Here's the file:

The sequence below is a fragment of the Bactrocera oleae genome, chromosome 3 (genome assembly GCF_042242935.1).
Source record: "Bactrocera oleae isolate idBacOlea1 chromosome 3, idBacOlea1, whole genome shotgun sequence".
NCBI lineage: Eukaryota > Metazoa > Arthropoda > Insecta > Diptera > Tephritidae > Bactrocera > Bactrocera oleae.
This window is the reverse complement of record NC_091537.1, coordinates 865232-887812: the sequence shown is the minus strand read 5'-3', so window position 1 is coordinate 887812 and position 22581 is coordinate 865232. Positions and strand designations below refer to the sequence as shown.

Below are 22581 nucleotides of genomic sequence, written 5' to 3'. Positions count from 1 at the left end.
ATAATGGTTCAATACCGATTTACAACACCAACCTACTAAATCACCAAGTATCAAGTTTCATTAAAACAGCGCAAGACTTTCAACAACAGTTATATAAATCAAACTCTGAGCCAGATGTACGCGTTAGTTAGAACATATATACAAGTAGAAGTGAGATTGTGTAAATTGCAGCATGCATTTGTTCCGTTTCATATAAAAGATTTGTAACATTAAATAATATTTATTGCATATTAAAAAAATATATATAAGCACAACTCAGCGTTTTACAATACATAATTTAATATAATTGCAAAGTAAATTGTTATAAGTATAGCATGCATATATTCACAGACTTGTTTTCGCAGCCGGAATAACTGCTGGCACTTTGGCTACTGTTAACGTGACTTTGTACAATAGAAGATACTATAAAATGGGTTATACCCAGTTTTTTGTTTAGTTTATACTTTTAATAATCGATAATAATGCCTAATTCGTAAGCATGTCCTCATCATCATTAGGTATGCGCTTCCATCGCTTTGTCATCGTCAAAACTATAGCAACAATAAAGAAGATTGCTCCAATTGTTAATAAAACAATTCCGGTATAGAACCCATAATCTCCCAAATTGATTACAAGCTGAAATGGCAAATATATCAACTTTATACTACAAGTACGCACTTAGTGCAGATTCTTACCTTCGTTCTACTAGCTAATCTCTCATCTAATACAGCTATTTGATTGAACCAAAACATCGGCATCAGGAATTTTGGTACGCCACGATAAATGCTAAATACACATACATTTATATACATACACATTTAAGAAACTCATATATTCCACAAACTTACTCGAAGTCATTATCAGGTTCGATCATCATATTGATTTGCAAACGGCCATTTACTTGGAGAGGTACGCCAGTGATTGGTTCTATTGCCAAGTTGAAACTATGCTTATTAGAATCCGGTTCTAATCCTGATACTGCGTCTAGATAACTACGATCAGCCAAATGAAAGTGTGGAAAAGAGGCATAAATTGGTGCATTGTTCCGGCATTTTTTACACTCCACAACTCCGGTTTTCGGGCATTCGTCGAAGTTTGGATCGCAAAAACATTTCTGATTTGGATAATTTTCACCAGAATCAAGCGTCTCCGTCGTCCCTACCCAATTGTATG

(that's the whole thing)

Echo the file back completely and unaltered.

The sequence below is a fragment of the Bactrocera oleae genome, chromosome 3 (genome assembly GCF_042242935.1).
Source record: "Bactrocera oleae isolate idBacOlea1 chromosome 3, idBacOlea1, whole genome shotgun sequence".
NCBI lineage: Eukaryota > Metazoa > Arthropoda > Insecta > Diptera > Tephritidae > Bactrocera > Bactrocera oleae.
This window is the reverse complement of record NC_091537.1, coordinates 865232-887812: the sequence shown is the minus strand read 5'-3', so window position 1 is coordinate 887812 and position 22581 is coordinate 865232. Positions and strand designations below refer to the sequence as shown.

Below are 22581 nucleotides of genomic sequence, written 5' to 3'. Positions count from 1 at the left end.
ATAATGGTTCAATACCGATTTACAACACCAACCTACTAAATCACCAAGTATCAAGTTTCATTAAAACAGCGCAAGACTTTCAACAACAGTTATATAAATCAAACTCTGAGCCAGATGTACGCGTTAGTTAGAACATATATACAAGTAGAAGTGAGATTGTGTAAATTGCAGCATGCATTTGTTCCGTTTCATATAAAAGATTTGTAACATTAAATAATATTTATTGCATATTAAAAAAATATATATAAGCACAACTCAGCGTTTTACAATACATAATTTAATATAATTGCAAAGTAAATTGTTATAAGTATAGCATGCATATATTCACAGACTTGTTTTCGCAGCCGGAATAACTGCTGGCACTTTGGCTACTGTTAACGTGACTTTGTACAATAGAAGATACTATAAAATGGGTTATACCCAGTTTTTTGTTTAGTTTATACTTTTAATAATCGATAATAATGCCTAATTCGTAAGCATGTCCTCATCATCATTAGGTATGCGCTTCCATCGCTTTGTCATCGTCAAAACTATAGCAACAATAAAGAAGATTGCTCCAATTGTTAATAAAACAATTCCGGTATAGAACCCATAATCTCCCAAATTGATTACAAGCTGAAATGGCAAATATATCAACTTTATACTACAAGTACGCACTTAGTGCAGATTCTTACCTTCGTTCTACTAGCTAATCTCTCATCTAATACAGCTATTTGATTGAACCAAAACATCGGCATCAGGAATTTTGGTACGCCACGATAAATGCTAAATACACATACATTTATATACATACACATTTAAGAAACTCATATATTCCACAAACTTACTCGAAGTCATTATCAGGTTCGATCATCATATTGATTTGCAAACGGCCATTTACTTGGAGAGGTACGCCAGTGATTGGTTCTATTGCCAAGTTGAAACTATGCTTATTAGAATCCGGTTCTAATCCTGATACTGCGTCTAGATAACTACGATCAGCCAAATGAAAGTGTGGAAAAGAGGCATAAATTGGTGCATTGTTCCGGCATTTTTTACACTCCACAACTCCGGTTTTCGGGCATTCGTCGAAGTTTGGATCGCAAAAACATTTCTGATTTGGATAATTTTCACCAGAATCAAGCGTCTCCGTCGTCCCTACCCAATTGTATG